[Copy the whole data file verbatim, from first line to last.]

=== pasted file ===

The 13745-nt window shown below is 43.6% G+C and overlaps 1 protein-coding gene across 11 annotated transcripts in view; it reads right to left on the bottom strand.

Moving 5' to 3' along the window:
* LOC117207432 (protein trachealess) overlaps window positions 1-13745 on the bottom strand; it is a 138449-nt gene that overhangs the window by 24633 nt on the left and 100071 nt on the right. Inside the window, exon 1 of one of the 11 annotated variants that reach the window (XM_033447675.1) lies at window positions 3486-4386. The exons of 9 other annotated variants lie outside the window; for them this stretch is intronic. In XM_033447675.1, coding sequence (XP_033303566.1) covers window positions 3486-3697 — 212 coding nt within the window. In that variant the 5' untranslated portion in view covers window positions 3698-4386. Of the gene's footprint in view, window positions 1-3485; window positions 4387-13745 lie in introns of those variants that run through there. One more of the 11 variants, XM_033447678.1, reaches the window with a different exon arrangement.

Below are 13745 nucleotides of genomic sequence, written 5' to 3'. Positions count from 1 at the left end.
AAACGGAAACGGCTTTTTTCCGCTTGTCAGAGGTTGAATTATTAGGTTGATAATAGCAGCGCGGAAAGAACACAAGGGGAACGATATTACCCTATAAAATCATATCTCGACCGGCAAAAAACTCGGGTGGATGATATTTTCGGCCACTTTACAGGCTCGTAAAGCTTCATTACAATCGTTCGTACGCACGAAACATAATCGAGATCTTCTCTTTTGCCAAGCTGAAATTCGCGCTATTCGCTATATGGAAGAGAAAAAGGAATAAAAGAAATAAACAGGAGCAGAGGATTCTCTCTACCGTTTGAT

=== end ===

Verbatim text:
The 13745-nt window shown below is 43.6% G+C and overlaps 1 protein-coding gene across 11 annotated transcripts in view; it reads right to left on the bottom strand.

Moving 5' to 3' along the window:
* LOC117207432 (protein trachealess) overlaps window positions 1-13745 on the bottom strand; it is a 138449-nt gene that overhangs the window by 24633 nt on the left and 100071 nt on the right. Inside the window, exon 1 of one of the 11 annotated variants that reach the window (XM_033447675.1) lies at window positions 3486-4386. The exons of 9 other annotated variants lie outside the window; for them this stretch is intronic. In XM_033447675.1, coding sequence (XP_033303566.1) covers window positions 3486-3697 — 212 coding nt within the window. In that variant the 5' untranslated portion in view covers window positions 3698-4386. Of the gene's footprint in view, window positions 1-3485; window positions 4387-13745 lie in introns of those variants that run through there. One more of the 11 variants, XM_033447678.1, reaches the window with a different exon arrangement.

Below are 13745 nucleotides of genomic sequence, written 5' to 3'. Positions count from 1 at the left end.
AAACGGAAACGGCTTTTTTCCGCTTGTCAGAGGTTGAATTATTAGGTTGATAATAGCAGCGCGGAAAGAACACAAGGGGAACGATATTACCCTATAAAATCATATCTCGACCGGCAAAAAACTCGGGTGGATGATATTTTCGGCCACTTTACAGGCTCGTAAAGCTTCATTACAATCGTTCGTACGCACGAAACATAATCGAGATCTTCTCTTTTGCCAAGCTGAAATTCGCGCTATTCGCTATATGGAAGAGAAAAAGGAATAAAAGAAATAAACAGGAGCAGAGGATTCTCTCTACCGTTTGAT